Published by The Mobile Marketing Association (MMA)
Written by Bryce Marshall
Mobile tagging is the category term for the creation and rendering of a two-dimensional bar code that is a link to an online experience, accessed through a mobile device. Each 2-D code, or tag, is encoded with specific information such as a Web URL, a phone number, or a person’s contact information. Once a tag is scanned or photographed it creates the link to a specified webpage, dials a voice call, or downloads contact information. Mobile tags are commonly used to link the physical and digital worlds within the context of a very specific location.
Marketers considering tagging tactics quickly discover a large and muddled technology and provider landscape. Which tagging technology makes sense for your campaign? Here is a key benefits breakdown of some of the most popular solutions.
These tagging solutions require a downloaded software application, which turns the mobile device’s camera lens into an optical scanner. Aim the lens at a tag and the program scans and decodes the information, linking a mobile browser to a URL, for instance. In a few cases the scanning software is pre-installed on the mobile device. Otherwise, users are required to go to a provider’s website and download software to participate.
“Quick Response” is the most recognized 2-D code format and commonly used throughout Asia and Europe. The code format is not proprietary and many providers offer applications for creating, rendering, and scanning tags.
Microsoft has a proprietary code format and well-developed tools for rendering, managing, and scanning tags. Microsoft Tags are quickly recognized by their CMYK color scheme.
ScanLife was early to the North American market and is now a well-established provider with a proprietary code format and scanning software pre-loaded on some devices.
What to make of it…
Software-based solutions represent a double-edged sword. On one side they deliver the slick, user-friendly tag interactions that create exceptional brand experiences. On the other side the software application requirement poses a barrier to adoption for many potential users, regardless of their device type.
Software-free solutions aim to deliver similar interactions, but do not require a dedicated program. Instead, software-free solutions leverage technologies already found on virtually all mobile devices: camera, MMS, picture mail, and email. A user literally takes a picture of the tag, and uses the device’s MMS, picture mail, or email options to send the image to the provider. The provider recognizes the image and replies appropriately with an embedded URL, images/video, or a phone number.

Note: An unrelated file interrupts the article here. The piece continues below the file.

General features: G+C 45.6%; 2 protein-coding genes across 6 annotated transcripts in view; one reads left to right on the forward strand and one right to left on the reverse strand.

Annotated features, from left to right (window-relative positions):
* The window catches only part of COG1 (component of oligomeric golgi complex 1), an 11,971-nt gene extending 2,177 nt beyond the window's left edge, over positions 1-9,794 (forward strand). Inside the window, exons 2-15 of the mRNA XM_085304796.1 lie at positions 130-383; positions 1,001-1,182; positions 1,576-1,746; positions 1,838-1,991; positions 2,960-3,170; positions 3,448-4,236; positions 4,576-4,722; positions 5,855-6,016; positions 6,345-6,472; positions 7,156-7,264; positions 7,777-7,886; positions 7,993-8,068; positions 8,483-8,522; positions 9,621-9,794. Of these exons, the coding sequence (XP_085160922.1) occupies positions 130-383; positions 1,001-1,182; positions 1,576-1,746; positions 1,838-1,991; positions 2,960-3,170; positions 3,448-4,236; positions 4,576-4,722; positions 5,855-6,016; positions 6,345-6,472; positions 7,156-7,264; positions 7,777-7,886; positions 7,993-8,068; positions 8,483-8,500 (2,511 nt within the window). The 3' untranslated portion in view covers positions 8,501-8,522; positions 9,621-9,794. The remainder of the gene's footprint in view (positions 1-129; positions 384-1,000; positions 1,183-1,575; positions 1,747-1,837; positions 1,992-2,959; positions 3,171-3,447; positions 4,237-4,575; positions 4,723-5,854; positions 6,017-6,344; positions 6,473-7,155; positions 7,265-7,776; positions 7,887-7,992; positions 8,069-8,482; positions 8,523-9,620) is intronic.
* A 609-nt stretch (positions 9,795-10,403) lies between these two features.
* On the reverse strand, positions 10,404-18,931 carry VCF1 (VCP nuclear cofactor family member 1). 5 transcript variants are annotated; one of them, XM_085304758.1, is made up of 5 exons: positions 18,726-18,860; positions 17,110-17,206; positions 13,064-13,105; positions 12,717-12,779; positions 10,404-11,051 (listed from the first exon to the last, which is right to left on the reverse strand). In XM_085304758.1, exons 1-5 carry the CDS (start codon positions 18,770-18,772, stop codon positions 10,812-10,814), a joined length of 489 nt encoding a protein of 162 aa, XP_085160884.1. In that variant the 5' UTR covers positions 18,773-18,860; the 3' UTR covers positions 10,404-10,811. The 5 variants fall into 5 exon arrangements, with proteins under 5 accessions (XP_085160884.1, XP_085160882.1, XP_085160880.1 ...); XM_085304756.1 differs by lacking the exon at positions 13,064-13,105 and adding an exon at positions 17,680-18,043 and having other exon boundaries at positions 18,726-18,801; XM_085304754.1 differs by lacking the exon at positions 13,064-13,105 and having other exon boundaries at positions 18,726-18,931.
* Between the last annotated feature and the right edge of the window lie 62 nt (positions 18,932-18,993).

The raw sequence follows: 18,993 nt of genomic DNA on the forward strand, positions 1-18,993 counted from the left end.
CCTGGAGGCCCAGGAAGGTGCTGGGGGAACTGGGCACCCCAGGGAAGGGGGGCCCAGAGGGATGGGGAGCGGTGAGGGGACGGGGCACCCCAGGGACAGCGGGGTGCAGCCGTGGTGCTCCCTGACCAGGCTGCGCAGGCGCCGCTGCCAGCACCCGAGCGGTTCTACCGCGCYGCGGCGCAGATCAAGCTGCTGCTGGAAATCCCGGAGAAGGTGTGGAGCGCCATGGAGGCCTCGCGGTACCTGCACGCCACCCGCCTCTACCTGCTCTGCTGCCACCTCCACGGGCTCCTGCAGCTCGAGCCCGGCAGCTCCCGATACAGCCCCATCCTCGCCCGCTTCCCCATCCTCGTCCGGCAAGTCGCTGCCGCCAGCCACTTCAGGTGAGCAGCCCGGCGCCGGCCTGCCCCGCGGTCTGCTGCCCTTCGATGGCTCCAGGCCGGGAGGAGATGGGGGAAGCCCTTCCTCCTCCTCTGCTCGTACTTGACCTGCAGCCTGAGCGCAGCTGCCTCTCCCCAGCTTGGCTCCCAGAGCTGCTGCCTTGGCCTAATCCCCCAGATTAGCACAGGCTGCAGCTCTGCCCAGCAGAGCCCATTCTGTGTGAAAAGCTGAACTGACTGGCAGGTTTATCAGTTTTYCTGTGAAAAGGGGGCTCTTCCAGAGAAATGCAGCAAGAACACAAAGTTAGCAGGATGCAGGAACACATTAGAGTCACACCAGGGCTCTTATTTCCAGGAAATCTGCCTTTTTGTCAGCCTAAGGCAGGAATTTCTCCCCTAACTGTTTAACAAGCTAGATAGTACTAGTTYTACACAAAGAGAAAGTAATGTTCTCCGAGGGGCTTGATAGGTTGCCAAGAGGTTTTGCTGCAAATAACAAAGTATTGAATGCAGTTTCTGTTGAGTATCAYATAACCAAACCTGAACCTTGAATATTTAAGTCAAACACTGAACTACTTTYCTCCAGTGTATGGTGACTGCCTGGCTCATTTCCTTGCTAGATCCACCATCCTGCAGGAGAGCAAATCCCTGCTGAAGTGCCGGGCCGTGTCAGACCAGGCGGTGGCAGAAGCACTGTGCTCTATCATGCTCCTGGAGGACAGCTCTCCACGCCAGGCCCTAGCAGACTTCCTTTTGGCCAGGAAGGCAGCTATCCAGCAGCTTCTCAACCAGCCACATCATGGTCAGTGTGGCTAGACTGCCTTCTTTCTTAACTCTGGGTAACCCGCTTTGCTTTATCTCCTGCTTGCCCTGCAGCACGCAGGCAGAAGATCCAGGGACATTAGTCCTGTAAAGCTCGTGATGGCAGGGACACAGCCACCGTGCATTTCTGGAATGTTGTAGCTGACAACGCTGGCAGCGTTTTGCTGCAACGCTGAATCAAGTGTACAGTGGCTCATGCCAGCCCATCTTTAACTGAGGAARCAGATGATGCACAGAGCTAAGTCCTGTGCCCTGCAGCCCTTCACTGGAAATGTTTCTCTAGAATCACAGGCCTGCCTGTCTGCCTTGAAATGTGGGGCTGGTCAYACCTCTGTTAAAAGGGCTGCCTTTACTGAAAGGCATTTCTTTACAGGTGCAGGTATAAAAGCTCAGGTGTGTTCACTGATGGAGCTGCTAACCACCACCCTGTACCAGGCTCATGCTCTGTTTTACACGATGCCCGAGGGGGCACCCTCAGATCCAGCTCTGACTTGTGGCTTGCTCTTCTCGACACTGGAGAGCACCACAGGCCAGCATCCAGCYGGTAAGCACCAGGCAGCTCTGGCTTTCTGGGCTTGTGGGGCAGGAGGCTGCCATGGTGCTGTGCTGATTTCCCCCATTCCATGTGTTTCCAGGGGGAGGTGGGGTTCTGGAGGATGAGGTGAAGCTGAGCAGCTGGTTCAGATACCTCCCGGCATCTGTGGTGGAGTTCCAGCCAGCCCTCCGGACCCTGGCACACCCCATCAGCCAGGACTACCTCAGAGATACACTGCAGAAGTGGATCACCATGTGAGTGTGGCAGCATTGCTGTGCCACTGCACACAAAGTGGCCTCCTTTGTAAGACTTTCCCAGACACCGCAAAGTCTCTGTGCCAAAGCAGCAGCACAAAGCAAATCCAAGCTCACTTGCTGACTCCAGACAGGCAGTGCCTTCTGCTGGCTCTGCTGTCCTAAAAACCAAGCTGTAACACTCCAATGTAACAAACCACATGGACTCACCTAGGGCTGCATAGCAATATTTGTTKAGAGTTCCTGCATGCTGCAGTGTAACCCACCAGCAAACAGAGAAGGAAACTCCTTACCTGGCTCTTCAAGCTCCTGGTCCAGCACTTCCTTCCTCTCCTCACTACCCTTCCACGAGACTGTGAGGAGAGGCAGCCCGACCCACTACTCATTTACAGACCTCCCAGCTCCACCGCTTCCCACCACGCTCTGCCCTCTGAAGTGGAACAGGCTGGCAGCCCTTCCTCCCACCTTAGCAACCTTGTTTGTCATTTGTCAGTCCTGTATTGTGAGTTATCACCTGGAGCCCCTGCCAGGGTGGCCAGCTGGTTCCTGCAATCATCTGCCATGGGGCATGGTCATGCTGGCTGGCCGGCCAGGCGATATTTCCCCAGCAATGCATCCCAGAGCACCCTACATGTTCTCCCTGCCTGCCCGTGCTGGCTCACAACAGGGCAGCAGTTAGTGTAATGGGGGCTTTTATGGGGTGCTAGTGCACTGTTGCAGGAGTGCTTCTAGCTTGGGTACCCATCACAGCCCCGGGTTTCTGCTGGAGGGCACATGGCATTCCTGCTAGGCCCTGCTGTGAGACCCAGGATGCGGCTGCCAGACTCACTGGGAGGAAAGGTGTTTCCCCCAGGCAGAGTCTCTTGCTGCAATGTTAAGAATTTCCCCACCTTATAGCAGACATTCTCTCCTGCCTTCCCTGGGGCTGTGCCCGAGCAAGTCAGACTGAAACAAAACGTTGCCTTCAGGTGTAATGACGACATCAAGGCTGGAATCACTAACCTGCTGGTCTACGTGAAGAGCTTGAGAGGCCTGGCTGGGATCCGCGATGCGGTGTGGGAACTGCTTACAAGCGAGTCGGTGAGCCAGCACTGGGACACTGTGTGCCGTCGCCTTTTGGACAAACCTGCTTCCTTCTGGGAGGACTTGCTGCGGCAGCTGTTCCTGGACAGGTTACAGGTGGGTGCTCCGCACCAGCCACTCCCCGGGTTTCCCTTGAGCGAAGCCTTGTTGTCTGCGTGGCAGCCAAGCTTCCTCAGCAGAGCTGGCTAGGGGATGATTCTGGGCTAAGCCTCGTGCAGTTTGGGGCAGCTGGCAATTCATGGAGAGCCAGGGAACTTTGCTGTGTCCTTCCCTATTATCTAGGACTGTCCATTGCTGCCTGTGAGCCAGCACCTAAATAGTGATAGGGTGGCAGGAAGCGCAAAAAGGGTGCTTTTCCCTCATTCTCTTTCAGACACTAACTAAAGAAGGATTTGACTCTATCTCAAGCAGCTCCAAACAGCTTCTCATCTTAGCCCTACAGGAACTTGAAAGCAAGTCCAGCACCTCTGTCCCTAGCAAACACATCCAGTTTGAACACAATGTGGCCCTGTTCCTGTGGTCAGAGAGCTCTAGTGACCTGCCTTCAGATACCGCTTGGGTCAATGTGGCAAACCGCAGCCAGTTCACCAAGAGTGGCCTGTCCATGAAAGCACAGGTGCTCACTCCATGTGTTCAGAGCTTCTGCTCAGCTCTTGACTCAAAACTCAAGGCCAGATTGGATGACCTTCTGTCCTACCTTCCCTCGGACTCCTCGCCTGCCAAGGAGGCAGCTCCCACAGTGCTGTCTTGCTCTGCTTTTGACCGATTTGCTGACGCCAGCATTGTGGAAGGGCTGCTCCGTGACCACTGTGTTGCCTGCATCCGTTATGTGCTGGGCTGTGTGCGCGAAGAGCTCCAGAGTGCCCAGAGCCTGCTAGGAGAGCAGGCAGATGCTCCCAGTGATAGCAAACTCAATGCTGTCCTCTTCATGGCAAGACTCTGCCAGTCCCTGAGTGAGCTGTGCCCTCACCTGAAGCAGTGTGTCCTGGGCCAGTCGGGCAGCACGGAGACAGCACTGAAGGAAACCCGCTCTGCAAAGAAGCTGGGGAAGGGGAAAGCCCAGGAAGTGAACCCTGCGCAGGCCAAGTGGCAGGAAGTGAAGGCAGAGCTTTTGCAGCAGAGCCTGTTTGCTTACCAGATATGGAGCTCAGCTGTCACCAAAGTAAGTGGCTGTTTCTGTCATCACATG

JAGTAG is pioneer of software-free solutions that leverage MMS, email, and Twitter to drive interactions. JAGTAG is marketed as an attractive alternative to software-based solutions.
Similar to JAGTAG with an interesting twist – the brand’s logo is the central component of the tag design, delivering a clearly branded tagging experience.
What to make of it…
The theory is the more comfortable a consumer is with the base technologies involved, the more useable the solution becomes for mass audiences and the fewer barriers to adoption. The trade-off is a user experience involving more steps with a slower pay-off.
Analyzing the Options
I prefer and recommend software-based solutions. The superior user experience is my primary consideration in most cases, and therefore the prevailing factor. I find the Microsoft Tag solution provides the best tools for rendering, managing and scanning tags. The software is widely available across device types and the download process is user-friendly. The scanning feature is fluid, fast, and consistent. Most importantly Microsoft has the muscle to push both marketer and consumer awareness and adoption, positioning the solution as the ubiquitous tag technology in North America.
There are valid concerns with potential barriers-to-adoption regarding scanning software. The technology and provider decision ultimately has to be made with the marketing goals and target audience realities in mind.
About the author: Bryce Marshall is the Director of Strategic Services for Knotice. Bryce works with new and existing clients to define strategies and plans for more powerful and profitable application of direct digital marketing programs. Contact Bryce at firstname.lastname@example.org. For more information about Knotice visit www.knotice.com or their blog http://lunchpail.knotice.com.